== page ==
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Working Wives are Happier Wives

By Sierra Black |

clip_image006The New York Times gave all you working moms out there a gift this weekend: a juicy article detailing research that shows women who work are more likely to stay married. They’re also happier in their marriages than those who don’t.

Looking at research from many sources, the Times reports that the more education and economic independence a woman gains, the more likely she is to stay happily married. The reason: without the weight of economic pressure to choose a mate, women are able to marry men they genuinely like. They can select for traits like “will wash dishes without complaining” and “is happy to get up at 2 a.m. with a sick baby”.

Both men and women report being happier in more equitable marriages, where both husband and wife earn money and share household chores. I can say from personal experience that my marriage has been much smoother sailing during the times my husband and I have both been working. The closer we get that the holy grail of equally shared parenting the happier we both are.

It’s not all roses for the guys, though. The article also cites research showing that men over 60 whose wives earn more than they do are less likely than their peers to enjoy good health later in life. My guess is that this is because men in lower earning positions probably have less affluent lifestyles overall, with the attendant health issues that can bring up.

As a country, we’re still a long way from equality. Women are the breadwinners in only 22 percent of households. That’s up from 7 percent in 1970. At this rate, we’ll hit a 50-50 split by the time I retire. Women also still do about two thirds of the housework, even in households where both partners work.

For those looking for tips on how to achieve a more balanced partnership, you can check out Marc and Amy Vachon’s excellent blog, Equally Shared Parenting.

The study did not mention gay married couples, but other recent reports suggest they are doing just fine.

How does your household balance chores and careers?

Photo: WILPF

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About Sierra Black

sierra

Sierra Black

Sierra Black lives, writes and raises her kids in the Boston area. She loves irreverence, hates housework and wants to be a writer and mom when she grows up. Read bio and latest posts → Read Sierra's latest posts →

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10 thoughts on “Working Wives are Happier Wives

  1. GP says:

    OK…let me just say that I do work, as an independent consultant…but, there was an awful lot of kvetching last week on the Times Motherlode blog and the Wash Post about how working women are so stressed and have no leisure time…but, maybe in spite of that, they are happy? I think in this day and age, knowing you *can* work if you need to, but don’t *have* to work is the most empowering (easiest/fun) way to go…you still get to be picky about your mater, but you don’t have to be overworked and can spend more chill time with your young kid(s)…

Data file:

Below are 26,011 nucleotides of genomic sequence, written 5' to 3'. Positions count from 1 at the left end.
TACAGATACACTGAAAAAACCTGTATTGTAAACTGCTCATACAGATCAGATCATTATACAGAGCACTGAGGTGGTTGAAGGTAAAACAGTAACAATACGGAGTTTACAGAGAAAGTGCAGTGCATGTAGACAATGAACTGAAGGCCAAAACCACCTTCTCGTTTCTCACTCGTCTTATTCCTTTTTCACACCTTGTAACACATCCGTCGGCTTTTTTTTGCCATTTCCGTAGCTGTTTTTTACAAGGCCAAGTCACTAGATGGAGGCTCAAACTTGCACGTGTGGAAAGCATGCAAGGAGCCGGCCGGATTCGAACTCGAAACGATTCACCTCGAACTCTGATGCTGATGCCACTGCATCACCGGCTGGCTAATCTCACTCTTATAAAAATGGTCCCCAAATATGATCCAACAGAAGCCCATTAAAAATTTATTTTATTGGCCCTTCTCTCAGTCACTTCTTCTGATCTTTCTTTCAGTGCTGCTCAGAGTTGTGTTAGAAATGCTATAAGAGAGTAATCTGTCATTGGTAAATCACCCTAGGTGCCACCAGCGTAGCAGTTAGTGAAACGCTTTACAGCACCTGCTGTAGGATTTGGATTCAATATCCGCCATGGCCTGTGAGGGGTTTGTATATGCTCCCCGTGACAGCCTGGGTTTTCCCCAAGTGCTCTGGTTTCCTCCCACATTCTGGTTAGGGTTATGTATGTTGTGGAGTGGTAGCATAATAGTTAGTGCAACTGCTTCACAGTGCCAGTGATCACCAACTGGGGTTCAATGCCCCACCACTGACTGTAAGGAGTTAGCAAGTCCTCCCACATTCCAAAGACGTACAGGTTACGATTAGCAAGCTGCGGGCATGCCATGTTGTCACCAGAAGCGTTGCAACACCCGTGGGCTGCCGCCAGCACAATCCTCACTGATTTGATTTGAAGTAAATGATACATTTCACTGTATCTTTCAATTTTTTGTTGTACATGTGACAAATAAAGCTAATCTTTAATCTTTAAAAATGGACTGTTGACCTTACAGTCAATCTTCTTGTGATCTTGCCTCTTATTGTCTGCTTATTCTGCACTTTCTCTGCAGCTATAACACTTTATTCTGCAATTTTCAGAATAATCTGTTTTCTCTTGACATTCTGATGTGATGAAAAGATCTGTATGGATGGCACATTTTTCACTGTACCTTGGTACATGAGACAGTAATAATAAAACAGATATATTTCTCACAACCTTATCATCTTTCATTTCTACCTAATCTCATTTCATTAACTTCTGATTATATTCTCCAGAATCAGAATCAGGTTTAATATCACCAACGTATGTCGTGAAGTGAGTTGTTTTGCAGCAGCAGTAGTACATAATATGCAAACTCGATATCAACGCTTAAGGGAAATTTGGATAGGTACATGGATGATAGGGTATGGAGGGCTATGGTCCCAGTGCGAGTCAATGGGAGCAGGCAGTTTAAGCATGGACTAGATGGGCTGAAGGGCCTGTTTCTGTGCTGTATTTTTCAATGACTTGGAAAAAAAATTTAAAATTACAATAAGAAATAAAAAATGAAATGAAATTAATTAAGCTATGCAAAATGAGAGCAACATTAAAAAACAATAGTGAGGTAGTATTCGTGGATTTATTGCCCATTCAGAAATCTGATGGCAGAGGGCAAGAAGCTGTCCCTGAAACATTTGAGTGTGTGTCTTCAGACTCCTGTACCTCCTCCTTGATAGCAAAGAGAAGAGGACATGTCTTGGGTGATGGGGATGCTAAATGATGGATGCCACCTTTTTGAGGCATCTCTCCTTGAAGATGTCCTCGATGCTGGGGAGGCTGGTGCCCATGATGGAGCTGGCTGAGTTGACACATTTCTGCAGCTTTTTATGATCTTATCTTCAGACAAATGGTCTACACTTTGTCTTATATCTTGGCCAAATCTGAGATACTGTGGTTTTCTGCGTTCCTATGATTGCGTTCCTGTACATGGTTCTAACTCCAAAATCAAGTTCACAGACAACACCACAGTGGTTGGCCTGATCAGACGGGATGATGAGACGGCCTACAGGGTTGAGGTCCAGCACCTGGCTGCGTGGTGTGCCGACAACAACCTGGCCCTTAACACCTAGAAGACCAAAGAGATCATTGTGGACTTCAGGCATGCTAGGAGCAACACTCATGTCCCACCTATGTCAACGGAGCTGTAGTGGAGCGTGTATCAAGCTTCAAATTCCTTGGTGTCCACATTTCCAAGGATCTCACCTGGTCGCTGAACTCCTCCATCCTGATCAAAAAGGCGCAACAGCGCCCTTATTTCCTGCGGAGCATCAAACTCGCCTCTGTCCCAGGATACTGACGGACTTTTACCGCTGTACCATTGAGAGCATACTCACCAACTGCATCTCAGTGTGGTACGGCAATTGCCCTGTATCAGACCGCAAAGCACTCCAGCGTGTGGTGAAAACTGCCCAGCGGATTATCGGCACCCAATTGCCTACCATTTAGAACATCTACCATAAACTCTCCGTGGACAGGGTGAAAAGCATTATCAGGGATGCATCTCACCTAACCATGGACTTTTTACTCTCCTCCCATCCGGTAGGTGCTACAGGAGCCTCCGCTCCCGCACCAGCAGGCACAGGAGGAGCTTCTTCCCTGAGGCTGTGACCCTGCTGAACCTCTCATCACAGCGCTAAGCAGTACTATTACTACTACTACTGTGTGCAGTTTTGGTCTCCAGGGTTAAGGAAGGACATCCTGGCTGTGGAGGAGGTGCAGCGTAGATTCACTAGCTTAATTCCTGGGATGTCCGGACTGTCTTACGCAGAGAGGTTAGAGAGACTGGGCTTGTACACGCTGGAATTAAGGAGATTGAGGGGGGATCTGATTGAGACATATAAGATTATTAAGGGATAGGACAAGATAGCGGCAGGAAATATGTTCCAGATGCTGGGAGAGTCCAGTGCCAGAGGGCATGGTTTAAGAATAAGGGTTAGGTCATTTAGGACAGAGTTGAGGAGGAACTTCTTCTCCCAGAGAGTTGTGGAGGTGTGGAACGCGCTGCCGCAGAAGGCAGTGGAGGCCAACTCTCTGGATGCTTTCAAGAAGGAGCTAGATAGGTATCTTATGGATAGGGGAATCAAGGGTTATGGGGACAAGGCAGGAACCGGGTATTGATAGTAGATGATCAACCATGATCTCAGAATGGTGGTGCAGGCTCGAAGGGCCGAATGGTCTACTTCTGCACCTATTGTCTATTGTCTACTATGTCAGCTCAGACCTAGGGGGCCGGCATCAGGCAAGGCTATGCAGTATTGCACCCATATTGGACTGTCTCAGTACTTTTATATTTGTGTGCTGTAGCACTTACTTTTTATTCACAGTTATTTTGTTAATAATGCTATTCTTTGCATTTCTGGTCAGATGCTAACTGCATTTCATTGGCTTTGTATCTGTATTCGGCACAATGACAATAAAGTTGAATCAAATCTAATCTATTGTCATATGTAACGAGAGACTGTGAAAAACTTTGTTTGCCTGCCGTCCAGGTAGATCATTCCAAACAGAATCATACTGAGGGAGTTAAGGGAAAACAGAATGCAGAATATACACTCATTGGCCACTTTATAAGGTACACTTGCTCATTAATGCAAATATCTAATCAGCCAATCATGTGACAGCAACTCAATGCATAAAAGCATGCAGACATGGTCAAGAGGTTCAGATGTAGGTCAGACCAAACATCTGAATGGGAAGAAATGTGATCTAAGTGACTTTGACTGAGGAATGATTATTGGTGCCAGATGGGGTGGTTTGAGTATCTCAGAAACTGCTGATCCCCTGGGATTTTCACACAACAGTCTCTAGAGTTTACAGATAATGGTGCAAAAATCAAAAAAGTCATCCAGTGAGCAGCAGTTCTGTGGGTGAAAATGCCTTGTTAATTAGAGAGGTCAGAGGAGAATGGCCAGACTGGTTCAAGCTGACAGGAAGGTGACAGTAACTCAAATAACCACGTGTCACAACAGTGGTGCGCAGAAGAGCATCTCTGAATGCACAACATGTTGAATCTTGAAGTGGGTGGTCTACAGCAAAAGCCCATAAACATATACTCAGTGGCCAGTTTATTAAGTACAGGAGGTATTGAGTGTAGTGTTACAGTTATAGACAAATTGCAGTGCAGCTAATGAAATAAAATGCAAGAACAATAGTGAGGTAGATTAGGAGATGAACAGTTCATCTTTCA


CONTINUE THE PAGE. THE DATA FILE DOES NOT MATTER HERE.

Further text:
2. GP says:

    “mater” was supposed to be “mate”!

  3. jenny tries too hard says:

    I don’t know…I like to be picky about my maters

  4. GP says:

    LOL…maters are the one thing I guess nobody can really be picky about, can they?

  5. PlumbLucky says:

    Only when preggo, then I don’t want to see a darned mater! LOL!
    First person experience? A three month stint of my unemployment made for one very disgruntled and upset marriage til it was over. And it wasn’t over money issues, I was completely stircrazy and drove my husband crazy.

  6. GP says:

    ha ha…my 8:44 “mater” reference was to the Latin “mother”

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  8. Julia, http://notlikeacat.blogspot.com/ says:

    Our division of labor fell into complete crap when I was laid off after maternity leave. Obviously, if one partner is home full-time with the infant, why WOULDN’T the other person expect her to take care of everything regarding household and baby? It’s frustrating. I think if I were working/earning money, I’d have more of a leg to stand on in the division-of-labor argument. Plus, I miss the stimulation, responsibility, and challenges a job would provide. I know it would probably make things more stressful around here, but I’d be more personally satisfied.

  9. [...] half of all mothers with children under 18 worked full time last [...]

  10. Mom Corps NYC says:

    Thank you for the article. You raised many important points in response to the Times article. As gender roles in regards to parenting evolve, it becomes all the more apparent that the option to lead a non-traditional, more flexible career path should be available for both mothers AND fathers. While working mothers have definitely paved the way for flexible work, the choice to balance work and life is one that concerns both mothers and fathers. Thank you! http://www.momcorpsnyc.com

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